Yogesh Surendranath, Assistant Professor, Department of Chemistry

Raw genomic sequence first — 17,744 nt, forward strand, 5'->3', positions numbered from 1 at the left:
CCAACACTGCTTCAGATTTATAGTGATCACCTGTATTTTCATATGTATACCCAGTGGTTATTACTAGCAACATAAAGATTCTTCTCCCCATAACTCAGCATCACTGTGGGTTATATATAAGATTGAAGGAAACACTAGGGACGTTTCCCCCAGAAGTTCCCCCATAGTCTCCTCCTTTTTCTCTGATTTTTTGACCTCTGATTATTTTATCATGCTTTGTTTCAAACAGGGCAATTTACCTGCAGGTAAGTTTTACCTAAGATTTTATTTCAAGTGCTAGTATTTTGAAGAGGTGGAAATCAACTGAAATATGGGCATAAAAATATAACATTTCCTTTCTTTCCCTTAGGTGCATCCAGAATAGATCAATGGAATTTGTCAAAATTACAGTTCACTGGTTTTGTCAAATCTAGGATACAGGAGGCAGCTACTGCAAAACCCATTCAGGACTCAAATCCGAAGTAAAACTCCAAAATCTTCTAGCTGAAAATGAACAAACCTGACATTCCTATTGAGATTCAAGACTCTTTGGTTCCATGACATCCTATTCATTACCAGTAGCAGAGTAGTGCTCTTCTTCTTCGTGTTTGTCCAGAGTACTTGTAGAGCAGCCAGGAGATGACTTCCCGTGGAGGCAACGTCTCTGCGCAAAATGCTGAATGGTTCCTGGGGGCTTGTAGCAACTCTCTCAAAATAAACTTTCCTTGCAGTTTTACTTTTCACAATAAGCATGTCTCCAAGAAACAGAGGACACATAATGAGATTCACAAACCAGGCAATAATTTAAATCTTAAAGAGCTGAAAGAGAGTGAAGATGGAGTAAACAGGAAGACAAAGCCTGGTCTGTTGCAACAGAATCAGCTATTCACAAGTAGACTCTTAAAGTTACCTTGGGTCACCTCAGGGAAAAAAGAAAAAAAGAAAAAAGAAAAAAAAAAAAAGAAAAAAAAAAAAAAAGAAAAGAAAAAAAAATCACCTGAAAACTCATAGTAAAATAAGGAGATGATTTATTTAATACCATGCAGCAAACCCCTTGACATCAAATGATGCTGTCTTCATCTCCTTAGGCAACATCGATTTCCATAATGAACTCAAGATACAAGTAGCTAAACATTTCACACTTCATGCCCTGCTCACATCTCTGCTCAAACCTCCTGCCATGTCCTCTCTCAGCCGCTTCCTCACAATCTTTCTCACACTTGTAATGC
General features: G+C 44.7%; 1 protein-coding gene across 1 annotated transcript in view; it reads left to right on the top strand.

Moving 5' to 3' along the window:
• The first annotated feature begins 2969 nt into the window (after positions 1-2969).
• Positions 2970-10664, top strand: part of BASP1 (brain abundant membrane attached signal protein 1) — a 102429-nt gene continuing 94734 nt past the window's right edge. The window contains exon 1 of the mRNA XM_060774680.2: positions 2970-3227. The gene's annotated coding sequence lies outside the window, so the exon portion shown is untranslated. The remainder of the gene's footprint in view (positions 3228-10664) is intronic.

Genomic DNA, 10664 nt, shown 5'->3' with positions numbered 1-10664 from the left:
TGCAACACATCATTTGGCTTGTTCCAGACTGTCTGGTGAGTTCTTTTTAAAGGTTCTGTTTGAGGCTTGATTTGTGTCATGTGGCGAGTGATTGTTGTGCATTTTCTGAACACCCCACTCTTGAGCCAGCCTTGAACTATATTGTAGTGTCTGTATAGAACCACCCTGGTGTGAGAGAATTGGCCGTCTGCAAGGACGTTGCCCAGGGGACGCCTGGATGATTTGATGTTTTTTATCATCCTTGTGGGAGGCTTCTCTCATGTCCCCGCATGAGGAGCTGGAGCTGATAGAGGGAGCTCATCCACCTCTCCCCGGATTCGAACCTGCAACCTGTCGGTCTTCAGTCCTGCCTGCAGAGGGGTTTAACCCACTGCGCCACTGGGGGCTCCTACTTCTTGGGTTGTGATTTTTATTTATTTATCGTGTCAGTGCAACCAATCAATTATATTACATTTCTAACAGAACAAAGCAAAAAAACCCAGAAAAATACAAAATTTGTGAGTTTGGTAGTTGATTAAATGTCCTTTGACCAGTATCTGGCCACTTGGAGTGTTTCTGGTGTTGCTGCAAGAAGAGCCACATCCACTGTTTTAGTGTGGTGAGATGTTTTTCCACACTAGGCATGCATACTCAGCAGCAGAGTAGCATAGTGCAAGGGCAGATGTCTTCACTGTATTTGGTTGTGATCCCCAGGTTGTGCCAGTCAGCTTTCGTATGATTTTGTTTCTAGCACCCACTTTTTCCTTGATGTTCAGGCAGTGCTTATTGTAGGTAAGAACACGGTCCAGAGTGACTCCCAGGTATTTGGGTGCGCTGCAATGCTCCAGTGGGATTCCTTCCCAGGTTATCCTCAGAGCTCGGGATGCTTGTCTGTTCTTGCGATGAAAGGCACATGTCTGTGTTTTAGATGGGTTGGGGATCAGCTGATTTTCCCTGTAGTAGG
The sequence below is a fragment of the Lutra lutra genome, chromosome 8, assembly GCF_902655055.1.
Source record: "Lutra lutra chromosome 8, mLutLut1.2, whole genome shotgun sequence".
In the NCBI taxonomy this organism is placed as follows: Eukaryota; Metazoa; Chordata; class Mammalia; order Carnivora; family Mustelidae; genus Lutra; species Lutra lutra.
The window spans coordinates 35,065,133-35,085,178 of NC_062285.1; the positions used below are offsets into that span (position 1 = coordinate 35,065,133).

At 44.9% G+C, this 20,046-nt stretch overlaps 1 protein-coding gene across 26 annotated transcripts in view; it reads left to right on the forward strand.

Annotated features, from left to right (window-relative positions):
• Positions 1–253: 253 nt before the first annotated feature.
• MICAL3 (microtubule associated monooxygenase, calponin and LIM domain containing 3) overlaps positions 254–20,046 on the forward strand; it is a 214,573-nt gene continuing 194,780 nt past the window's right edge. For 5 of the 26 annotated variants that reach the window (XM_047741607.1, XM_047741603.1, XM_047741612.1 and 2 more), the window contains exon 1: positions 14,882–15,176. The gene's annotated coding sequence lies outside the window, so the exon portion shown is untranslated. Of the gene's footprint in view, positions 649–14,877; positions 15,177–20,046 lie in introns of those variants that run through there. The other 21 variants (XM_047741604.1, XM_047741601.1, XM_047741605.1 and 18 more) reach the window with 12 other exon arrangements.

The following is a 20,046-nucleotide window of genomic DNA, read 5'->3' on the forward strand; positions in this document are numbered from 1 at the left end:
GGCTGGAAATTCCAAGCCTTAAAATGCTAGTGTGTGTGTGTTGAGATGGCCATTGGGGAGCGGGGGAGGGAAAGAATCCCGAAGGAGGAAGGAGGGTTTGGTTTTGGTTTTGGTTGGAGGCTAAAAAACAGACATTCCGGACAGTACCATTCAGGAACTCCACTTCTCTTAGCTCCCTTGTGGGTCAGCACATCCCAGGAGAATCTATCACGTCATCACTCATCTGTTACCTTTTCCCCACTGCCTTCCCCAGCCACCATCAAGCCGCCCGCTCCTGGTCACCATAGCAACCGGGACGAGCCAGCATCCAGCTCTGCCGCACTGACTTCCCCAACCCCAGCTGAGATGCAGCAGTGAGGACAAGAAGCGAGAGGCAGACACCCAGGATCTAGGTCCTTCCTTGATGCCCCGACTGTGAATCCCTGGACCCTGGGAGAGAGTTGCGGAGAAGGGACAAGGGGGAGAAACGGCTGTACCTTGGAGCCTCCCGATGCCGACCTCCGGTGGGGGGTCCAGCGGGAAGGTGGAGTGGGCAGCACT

Li-O2 batteries are poised to transform the consumer electronic and electric vehicle markets because they possess a theoretical energy density of 3,213 W h/kg, three fold larger than the current state of the art. This dramatic boost in energy density is provided by the carbon-based Li-O2 cathode, at which O2 is reduced to Li2O2 upon cell discharge. However, the insoluble Li2O2 precipitates indiscriminately on the surface of the carbon cathode, inhibiting subsequent reduction of O2, leading to diminished capacity, poor rate capability, and poor round-trip efficiency. These challenges could be overcome if the surfaces of carbon cathodes can be modified to discourage the indiscriminate nucleation and growth of Li2O2 crystallites. We hypothesize that Li2O2 nucleation occurs via Li+ coordination to oxidic surface functionalities including ketones, carboxylic acids, and alcohols, which are known to be prevalent on carbon surfaces. Thus, we will apply well-known oxygen protecting group (PG) chemistries (e.g. silylation, benzylation, alkylation) to carbon electrodes to impede the nucleation of Li2O2 crystallites. By reducing the nucleation site density, fewer, larger Li2O2 crystallites will be favored, leaving the majority of the electrode surface available to sustain rapid O2 reduction, thereby, enabling high energy and power densities.